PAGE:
Note: Entertainment Earth provided the items for review in this article, though all opinions stated herein are the writer’s own. Readers can obtain a 10% discount on in-stock items at Entertainment Earth via this link, with free shipping on in-stock orders over $59 using the code FREESHIP59.
For many kids of the ’80s, Destro was the gateway figure into G.I. Joe. Before him, the line looked dull compared to Return of the Jedi’s range of creatures. On the good-guy side, lots of guys in green with repainted accessories. On the bad side, same, but in blue. Then there was Destro, clad in black, baring his chest, and with a chrome metallic mask. He even got his own individual faction label — Destro wasn’t merely “Cobra: The Enemy,” but “Destro: The Enemy”!
Then, in the cartoon, his Darth Vader-like voice and personality, paired with Cobra Commander’s insane Grand Moff Tarkin analogue, made him the coolest bad guy there was. He was the level head next to an enraged narcissist, and probably would have beaten G.I. Joe if he’d been fully in charge. Many ’80s cartoon bad guys lost because their henchmen were incompetent; Cobra lost because their leader was.
Destro: The Friend
So, any company licensing G.I. Joe from Hasbro would be nuts not to kick things off with Destro, and indeed, that’s what Mezco did. The first One: 12 Collective G.I. Joe figure is now in stock at online retailers, and while more complicated, gear-laden characters will come later, he’s a great start. As a bonus, these Joes are roughly in scale with Hasbro’s G.I. Joe Classified line. Are they worth the $75+ upcharge? (Destro goes for $100; those who come after him will be more, and G.I. Joe Classified figures run $25 and up.) For Yo Joe June, let’s take a look.
The most important answer with this Destro is yes, he looks fine next to your Hasbro 6-inch Joes. Because the sculpted hood and bare chest don’t allow for the usual Mezco fully poseable body under clothing, his mid-torso joint is lower than usual and his entire torso comes off oddly shaped: broad, flat, and yet toned, like a Rob Liefeld drawing. He also seems like he has a mighty codpiece under there.
His head isn’t chromed, but it does look like slightly tarnished metal — like a doorknob that’s been worn a bit. Three heads are included. The first looks like the original toy and artwork — it’s angular and more blatantly mask-like. The second is smoother, rounder, like the cartoon face. The third has him smiling and exposing reddish gums, which is evidence of an articulated metal face, as seen in both the cartoon and The Rise of Cobra movie. All three, however, have black eyes with shiny pupils.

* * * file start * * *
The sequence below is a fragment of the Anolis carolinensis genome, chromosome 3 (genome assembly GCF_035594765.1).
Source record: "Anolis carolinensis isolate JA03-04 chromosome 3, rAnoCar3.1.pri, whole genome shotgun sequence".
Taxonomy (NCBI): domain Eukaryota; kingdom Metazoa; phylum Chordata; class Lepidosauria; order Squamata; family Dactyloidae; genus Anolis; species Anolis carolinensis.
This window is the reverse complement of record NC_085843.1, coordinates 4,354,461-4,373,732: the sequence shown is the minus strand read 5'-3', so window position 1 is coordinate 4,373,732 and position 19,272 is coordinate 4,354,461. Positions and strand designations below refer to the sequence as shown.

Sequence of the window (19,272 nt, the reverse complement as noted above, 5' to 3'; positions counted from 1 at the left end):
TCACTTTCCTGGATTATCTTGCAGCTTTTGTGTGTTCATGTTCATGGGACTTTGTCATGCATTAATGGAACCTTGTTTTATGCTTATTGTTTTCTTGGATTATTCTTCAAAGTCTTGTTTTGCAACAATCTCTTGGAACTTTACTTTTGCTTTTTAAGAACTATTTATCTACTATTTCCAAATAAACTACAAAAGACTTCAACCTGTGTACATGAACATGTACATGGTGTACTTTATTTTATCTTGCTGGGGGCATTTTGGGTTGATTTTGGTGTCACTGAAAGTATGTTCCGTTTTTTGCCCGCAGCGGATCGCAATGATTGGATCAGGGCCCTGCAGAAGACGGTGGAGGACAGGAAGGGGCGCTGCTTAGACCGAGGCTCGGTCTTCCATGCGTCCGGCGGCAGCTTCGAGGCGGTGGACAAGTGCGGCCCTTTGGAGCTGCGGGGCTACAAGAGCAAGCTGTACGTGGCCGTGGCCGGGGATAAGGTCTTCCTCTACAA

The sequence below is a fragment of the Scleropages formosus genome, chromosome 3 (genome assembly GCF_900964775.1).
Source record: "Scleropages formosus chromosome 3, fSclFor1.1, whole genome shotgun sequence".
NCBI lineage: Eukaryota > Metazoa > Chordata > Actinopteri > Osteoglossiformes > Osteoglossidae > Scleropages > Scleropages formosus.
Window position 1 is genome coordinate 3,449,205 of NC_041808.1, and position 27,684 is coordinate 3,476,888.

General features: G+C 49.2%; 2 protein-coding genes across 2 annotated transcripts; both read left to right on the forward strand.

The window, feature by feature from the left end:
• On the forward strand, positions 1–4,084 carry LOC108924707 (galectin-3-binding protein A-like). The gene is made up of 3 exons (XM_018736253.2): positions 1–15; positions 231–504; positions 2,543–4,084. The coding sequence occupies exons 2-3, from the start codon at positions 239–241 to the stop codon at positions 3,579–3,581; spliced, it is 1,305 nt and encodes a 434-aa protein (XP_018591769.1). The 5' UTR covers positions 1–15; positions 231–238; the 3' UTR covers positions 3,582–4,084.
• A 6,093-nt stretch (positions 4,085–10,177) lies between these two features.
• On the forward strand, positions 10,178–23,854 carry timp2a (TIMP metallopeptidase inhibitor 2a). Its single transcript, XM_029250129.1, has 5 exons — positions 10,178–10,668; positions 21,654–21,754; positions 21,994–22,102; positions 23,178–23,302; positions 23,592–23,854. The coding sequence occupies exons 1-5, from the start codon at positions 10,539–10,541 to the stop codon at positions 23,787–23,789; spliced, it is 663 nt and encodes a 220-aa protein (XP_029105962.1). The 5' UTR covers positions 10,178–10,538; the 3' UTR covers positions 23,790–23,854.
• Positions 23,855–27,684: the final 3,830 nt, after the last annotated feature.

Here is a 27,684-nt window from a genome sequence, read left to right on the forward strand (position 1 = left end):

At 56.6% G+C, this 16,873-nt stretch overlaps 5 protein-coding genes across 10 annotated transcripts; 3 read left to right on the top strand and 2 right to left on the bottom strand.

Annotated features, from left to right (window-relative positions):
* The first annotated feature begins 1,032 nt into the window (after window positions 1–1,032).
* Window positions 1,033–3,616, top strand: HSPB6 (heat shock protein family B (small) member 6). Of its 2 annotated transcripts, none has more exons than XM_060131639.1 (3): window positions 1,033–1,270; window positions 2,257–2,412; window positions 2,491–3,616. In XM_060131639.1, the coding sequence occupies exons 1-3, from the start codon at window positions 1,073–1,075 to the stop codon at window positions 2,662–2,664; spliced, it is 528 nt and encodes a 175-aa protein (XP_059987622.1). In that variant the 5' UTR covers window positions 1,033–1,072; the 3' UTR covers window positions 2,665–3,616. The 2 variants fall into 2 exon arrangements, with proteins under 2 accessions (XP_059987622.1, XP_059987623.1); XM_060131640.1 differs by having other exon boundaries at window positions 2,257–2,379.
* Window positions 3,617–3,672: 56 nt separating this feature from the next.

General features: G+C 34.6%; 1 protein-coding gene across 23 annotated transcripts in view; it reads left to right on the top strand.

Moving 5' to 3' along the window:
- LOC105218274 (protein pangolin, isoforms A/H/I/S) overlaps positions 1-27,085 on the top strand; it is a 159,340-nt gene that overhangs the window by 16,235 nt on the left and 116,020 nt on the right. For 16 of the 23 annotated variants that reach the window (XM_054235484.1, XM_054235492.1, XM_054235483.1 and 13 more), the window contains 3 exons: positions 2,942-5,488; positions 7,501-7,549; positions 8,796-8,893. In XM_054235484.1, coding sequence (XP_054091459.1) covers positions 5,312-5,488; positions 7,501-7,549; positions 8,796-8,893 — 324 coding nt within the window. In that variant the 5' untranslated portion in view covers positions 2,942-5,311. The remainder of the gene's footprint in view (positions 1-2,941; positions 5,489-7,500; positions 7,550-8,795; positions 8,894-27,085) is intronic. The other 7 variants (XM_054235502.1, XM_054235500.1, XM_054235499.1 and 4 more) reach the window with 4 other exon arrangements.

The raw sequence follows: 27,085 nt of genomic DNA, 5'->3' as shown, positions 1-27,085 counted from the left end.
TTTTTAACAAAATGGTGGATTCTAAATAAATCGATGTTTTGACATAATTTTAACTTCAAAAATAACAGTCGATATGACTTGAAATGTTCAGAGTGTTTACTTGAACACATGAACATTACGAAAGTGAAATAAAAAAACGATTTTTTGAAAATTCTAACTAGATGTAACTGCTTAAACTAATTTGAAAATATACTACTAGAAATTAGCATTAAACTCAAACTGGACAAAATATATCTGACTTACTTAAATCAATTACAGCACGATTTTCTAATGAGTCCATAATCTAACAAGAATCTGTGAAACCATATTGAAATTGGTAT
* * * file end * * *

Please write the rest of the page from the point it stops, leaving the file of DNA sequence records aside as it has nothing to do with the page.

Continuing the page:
Destro’s right wristguard has the red missiles on it, but a replaceable panel allows you to switch out launching missiles with flame effect instead. Such things in actuality would scorch his arm and possibly break it with the recoil, but this is why we love G.I. Joe — it’s fantasy. War for America where almost nobody dies and the enemies are an organized terrorist army with stun lasers and uniforms that are easy to see coming.
His left wristguard, which originally displayed sculpted grenades, has a flip-up panel like a Predator Yautja, revealing a computer screen. Not that he really needs this with the accessories we’ll get to in a moment.
For his thigh, two different holster styles strap to his leg. Be sure to push those straps really high up, or they’ll keep riding downward. Both holsters fit his short blaster equally well. The bodysuit could have easily just been basic black spandex, but it’s covered in seams, extra padding, double-layer details and more.
The medallion hangs well around his neck, having enough heft to keep it pointed the right way, unlike The Crow’s uber-light ring necklace. Boots and belt stay in place well, with good texture on the soles. Both his pistol and rifle include two ammo clips apiece, and this being Mezco, the top sculpted bullet in each is individually painted.
Destro’s briefcase doesn’t become a backpack, as it did on the original action figure. But it does have a pop-up laptop on the outside. The details on it are so small they’re hard to make out in person, but photos can help.